Food cravings and the desire to stop stress eating are very common for women in midlife into the golden years of retirement.
According to the American Psychological Association, 43% of women reported overeating or eating unhealthy food due to stress in the last month (and those were pre-pandemic numbers!).
While a common problem, most advice given to stop stress eating is flat out unhelpful…
Typical advice to stop stress eating includes:
- Don’t do it (easy for you to say, skinny male doctor, am I right?)
- Eat a healthy snack instead … which ends up being “in addition to”.
- Having more self-control, paying attention to what you’re eating, meal planning
- Try this pill, try this surgery
- Have more willpower
And while none of this advice is bad at face value, and certainly has a place in the right situations, none of it actually gets to the root of why you are experiencing the craving in the first place.
Where do food cravings come from?
For women in the peri and post-menopausal years, food cravings are most often caused by emotional eating and/or a cortisol imbalance.
How emotional eating causes food cravings:
When you eat you experience the neurotransmitter, dopamine, lighting up the reward and pleasure centers in your brain. Eating literally makes you feel good.
That same hedonistic pleasure can also give you a brief reprieve from uncomfortable or difficult emotions.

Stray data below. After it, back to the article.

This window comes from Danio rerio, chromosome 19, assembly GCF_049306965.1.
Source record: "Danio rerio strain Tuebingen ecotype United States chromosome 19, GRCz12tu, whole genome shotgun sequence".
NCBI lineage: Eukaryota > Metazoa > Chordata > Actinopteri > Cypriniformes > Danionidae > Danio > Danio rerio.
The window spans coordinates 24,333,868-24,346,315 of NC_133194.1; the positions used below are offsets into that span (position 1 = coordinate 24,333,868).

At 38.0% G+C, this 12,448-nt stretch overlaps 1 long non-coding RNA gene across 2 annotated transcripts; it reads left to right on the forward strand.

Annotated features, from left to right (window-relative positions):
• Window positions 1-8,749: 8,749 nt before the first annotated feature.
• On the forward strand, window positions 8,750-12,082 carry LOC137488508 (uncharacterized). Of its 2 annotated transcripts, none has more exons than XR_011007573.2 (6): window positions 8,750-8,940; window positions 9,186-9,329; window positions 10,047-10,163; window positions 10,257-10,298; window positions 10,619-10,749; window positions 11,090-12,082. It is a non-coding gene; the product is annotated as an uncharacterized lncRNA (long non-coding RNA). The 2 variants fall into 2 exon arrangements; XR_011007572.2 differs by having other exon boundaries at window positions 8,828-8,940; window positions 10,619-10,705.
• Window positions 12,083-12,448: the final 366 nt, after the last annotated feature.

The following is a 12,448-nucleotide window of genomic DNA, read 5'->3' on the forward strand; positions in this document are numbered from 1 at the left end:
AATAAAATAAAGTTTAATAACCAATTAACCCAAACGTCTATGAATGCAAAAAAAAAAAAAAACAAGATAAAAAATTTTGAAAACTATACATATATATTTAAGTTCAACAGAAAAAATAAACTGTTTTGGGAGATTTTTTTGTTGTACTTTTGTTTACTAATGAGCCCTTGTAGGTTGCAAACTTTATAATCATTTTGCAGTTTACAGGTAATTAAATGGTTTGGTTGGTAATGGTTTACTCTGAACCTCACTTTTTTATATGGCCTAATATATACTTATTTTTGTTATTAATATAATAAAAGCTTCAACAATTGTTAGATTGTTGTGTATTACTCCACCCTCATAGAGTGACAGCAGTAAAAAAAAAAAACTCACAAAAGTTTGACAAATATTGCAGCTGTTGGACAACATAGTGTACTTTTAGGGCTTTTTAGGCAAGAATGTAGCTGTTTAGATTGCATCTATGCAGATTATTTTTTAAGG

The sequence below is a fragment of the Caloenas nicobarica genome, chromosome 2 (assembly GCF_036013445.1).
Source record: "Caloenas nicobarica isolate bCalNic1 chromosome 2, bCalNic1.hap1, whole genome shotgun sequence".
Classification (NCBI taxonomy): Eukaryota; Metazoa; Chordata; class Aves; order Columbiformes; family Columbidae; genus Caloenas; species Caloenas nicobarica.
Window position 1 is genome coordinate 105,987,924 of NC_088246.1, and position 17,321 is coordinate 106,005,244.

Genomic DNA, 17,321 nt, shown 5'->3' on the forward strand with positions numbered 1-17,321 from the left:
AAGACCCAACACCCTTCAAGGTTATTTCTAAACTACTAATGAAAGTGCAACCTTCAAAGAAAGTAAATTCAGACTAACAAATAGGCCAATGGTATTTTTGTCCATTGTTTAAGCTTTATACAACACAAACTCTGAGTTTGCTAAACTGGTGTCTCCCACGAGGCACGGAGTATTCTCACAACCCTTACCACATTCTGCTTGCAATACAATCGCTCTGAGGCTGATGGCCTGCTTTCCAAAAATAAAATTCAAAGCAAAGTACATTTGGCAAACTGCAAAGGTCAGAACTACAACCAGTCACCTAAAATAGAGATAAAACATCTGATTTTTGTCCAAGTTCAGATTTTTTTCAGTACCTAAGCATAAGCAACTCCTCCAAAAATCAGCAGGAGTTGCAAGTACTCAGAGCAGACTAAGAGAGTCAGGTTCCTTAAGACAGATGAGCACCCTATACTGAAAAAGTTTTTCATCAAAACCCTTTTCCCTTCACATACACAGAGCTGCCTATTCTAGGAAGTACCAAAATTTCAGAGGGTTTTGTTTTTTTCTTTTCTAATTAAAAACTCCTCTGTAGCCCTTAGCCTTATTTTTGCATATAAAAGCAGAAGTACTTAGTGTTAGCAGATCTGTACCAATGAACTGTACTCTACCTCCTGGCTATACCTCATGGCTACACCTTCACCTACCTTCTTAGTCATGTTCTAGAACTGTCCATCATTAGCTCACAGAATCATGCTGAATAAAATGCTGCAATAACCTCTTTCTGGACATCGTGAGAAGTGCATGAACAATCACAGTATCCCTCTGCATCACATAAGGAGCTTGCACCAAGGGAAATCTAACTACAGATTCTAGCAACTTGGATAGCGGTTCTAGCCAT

Have you ever been bored? It’s actually wildly uncomfortable. That’s why many of us gravitate to the kitchen in times of boredom – so we can feel good from eating instead of the discomfort of feeling.
In this way food allows you to repress difficult emotions. That is why many women struggling with anxiety, depression, grief, stress and other hard realities of life turn to food for comfort.
You get even more dopamine, and therefore motivation to eat, if food feels “forbidden”. This is why the age-old advice of “just eat a healthy snack” doesn’t work… because an apple doesn’t give you the same feeling of reward and pleasure when you eat.
Emotional eating causes food cravings when you start to experience uncomfortable feelings or feeling stressed, and your brain knows that eating would feel so much better.
And there are also hormonal factors involved in food cravings…
What is cortisol?
There is plenty of evidence that when the stress hormone cortisol is elevated it leads to eating larger quantities of junk food than when stress is low.
This is especially important for menopausal women to understand because research suggests that the menopausal years are some of the most stressful in a woman’s life due to demands of work, aging parents, grown children, health issues, etc.
But it’s not only psychological stress that leads to cortisol imbalance, and therefore food cravings.
Cortisol can be imbalanced by any of the following:
- Psychological stress
- The menopausal transition
- Poor sleep
- Blood sugar imbalance
- Inflammation in the body
- Dieting or skipping meals
If you struggle with any of the top cortisol imbalancers – click here to grab my free guide “Balance Hormones to Curb After Dinner Overeating without Willpower”.